Curiosity rover has been crawling on Gale’s crater for almost seven years, but just now NASA engineers figured out how to use it to get new data — accurately measure the density of the Eolid mountain rock.

Usually, to measure gravity on Mars or other planets, scientists need data from orbiting satellites, such as the MRO, the Martian reconnaissance satellite. But due to the considerable distance to the target, its capabilities are limited. For example, the MRO barely distinguishes the Gale crater with a diameter of 150 km, writes EurekAlert.

NASA engineer Kevin Lewis had the idea to calibrate the rover accelerometers in such a way that they measure surface gravity while lifting Curiosity to Mount Eolid (this is Sharpe Mountain). Accelerometers of the rover are about the same as with a conventional smartphone – measure the position of the device and help in navigation.

As it turned out, Curiosity had already collected hundreds of measurements during its missions, and the Lewis team used them to detect the smallest changes in gravity.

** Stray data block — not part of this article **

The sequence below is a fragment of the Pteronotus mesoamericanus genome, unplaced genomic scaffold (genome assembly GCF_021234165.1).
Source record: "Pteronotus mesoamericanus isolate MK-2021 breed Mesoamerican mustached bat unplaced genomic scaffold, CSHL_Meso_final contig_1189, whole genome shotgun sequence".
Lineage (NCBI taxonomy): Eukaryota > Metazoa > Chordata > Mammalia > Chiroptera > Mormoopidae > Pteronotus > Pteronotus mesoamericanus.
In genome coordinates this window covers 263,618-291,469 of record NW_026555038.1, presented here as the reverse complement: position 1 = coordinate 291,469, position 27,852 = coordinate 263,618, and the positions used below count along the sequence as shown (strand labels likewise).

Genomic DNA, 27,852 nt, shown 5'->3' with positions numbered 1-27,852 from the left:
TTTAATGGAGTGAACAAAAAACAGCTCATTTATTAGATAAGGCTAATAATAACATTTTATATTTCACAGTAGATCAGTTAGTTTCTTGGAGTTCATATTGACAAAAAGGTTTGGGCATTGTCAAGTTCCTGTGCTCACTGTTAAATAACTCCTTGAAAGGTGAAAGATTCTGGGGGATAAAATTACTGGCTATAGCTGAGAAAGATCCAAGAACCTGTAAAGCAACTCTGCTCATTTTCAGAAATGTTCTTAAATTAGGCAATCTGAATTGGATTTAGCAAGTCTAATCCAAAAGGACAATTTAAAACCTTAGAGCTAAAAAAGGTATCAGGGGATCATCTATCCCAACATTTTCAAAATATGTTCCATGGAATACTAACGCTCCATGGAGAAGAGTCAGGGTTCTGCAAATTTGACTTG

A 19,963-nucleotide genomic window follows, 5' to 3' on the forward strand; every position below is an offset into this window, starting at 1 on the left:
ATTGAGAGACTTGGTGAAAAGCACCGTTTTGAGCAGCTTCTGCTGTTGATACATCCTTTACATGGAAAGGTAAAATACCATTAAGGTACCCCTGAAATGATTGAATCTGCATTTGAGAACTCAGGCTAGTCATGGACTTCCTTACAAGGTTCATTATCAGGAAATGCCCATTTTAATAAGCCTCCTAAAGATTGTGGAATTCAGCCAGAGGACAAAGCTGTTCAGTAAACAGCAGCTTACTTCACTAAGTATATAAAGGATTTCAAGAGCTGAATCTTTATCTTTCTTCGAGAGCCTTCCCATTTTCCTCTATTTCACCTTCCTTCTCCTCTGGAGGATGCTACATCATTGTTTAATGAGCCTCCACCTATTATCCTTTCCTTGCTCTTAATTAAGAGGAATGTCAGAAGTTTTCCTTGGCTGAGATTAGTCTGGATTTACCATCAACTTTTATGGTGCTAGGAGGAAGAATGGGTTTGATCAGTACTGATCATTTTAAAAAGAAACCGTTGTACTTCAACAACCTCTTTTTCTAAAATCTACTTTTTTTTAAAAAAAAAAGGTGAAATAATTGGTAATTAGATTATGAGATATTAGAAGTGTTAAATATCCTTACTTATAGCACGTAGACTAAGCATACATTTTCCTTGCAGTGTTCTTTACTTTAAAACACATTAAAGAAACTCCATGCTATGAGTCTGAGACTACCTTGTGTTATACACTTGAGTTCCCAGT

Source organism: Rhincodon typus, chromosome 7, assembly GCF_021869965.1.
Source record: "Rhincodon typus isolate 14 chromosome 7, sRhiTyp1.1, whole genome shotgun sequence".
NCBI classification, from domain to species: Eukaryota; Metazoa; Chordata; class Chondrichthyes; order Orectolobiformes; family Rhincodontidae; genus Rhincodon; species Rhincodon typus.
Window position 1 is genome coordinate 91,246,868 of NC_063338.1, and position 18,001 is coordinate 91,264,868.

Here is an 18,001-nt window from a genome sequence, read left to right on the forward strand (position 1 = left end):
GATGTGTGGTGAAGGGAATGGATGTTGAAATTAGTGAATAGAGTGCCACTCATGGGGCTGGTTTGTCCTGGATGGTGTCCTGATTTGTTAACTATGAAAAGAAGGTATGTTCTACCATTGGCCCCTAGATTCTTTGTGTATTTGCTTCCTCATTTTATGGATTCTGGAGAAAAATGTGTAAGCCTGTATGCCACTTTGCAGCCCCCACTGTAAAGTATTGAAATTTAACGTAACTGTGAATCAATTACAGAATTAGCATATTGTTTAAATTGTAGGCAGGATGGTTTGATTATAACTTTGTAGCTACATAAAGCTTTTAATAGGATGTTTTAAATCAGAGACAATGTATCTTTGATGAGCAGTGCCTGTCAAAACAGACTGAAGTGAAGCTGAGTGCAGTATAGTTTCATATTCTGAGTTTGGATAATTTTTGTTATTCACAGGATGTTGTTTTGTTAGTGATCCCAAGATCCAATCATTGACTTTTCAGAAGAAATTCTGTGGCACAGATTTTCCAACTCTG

For starters, they took into account the rotation of Mars, then calibrated the raw data, taking into account the effects of temperature, the tilt of the rover, and other factors. And they were surprised when they discovered that Curiosity was moving in a low-density rock, although the readings from the CheMin tool (carrying out chemical and mineralogical analysis) indicated that this was not the case.

After examining what lies beneath the surface of Mars, and measuring the difference in gravity, scientists were able to learn more about the planet and its past. In particular, it used to be thought that Gale’s crater was completely composed of sedimentary, that is, dense rock, and the Eolide mountain emerged from these layers due to erosion.

However, the porosity of the stones indicates that the mountain was formed differently. Perhaps the upper layers were formed by exposure to winds, not water.

Last fall, scientists unraveled another riddle of the Red Planet, more precisely, its satellite Phobos. Computer modeling showed how the characteristic grooves appeared on it.

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